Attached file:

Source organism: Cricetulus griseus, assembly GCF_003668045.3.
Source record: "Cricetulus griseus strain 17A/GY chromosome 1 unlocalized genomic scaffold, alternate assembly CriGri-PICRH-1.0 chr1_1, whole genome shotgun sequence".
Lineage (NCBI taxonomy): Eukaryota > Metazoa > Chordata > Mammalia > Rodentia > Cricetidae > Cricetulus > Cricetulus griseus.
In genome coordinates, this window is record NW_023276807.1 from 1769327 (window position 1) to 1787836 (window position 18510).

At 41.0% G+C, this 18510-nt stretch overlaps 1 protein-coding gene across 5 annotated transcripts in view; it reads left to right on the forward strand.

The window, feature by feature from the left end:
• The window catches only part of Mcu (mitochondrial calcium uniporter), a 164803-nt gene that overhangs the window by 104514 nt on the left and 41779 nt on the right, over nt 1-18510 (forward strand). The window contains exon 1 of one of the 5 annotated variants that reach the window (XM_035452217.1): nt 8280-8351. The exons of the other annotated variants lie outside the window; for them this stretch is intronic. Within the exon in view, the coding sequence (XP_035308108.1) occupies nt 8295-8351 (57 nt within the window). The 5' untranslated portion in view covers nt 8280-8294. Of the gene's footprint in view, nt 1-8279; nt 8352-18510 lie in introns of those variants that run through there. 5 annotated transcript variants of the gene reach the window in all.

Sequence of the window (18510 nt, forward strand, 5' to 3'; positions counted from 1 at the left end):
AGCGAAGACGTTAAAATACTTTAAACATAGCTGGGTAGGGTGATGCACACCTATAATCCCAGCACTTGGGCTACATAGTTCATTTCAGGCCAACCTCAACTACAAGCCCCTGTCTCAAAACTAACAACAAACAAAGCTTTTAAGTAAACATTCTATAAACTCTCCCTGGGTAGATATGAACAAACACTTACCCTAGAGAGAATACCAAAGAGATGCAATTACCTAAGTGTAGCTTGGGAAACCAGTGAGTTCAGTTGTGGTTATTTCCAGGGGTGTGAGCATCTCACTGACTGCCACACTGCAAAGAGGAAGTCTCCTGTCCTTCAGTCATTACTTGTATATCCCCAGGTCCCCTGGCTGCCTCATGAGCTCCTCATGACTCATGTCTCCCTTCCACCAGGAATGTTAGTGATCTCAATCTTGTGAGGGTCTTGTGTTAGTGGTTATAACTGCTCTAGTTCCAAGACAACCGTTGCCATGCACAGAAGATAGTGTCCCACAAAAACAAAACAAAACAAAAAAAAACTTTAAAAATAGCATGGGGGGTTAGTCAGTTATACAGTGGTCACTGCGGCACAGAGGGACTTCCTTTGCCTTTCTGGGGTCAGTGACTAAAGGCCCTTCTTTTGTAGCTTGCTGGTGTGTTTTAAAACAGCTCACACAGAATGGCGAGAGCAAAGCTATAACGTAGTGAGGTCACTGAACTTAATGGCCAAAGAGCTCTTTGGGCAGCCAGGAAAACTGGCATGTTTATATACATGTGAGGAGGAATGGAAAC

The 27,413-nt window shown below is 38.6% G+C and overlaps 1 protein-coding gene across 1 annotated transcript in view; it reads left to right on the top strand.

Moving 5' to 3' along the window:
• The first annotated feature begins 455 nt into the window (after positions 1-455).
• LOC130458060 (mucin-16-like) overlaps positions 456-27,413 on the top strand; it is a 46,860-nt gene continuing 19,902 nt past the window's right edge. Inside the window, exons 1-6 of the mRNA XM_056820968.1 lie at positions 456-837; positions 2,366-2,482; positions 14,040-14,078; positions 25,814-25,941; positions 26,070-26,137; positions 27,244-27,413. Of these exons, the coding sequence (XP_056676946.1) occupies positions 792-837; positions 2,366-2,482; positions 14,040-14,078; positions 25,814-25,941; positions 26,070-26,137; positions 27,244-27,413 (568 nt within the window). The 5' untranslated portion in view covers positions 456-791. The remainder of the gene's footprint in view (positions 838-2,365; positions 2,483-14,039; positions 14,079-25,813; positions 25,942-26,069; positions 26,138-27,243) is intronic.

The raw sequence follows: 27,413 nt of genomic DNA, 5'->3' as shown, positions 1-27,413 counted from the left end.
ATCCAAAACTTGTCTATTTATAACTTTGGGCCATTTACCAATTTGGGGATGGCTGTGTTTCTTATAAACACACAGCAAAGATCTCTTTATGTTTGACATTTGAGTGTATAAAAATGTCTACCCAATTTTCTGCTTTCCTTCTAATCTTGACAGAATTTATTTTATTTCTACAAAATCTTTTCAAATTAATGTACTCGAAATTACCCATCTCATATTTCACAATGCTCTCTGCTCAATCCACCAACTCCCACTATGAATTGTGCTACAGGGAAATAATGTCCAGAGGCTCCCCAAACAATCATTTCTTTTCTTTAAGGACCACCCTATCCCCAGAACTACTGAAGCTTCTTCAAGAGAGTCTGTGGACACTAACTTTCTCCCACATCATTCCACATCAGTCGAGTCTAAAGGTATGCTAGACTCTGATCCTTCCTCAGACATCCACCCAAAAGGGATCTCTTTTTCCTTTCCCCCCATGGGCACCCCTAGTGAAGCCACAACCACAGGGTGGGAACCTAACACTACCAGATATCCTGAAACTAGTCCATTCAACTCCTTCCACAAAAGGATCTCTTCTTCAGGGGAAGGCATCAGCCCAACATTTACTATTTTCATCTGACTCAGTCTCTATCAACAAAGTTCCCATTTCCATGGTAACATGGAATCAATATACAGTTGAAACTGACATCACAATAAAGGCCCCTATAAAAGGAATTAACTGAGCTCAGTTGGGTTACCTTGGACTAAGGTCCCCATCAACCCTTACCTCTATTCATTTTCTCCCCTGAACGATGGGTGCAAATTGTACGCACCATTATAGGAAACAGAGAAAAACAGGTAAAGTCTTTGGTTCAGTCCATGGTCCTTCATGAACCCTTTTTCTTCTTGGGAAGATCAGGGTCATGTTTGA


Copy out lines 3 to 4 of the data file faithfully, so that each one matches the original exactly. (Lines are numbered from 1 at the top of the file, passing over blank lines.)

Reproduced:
Lineage (NCBI taxonomy): Eukaryota > Metazoa > Chordata > Mammalia > Rodentia > Cricetidae > Cricetulus > Cricetulus griseus.
In genome coordinates, this window is record NW_023276807.1 from 1769327 (window position 1) to 1787836 (window position 18510).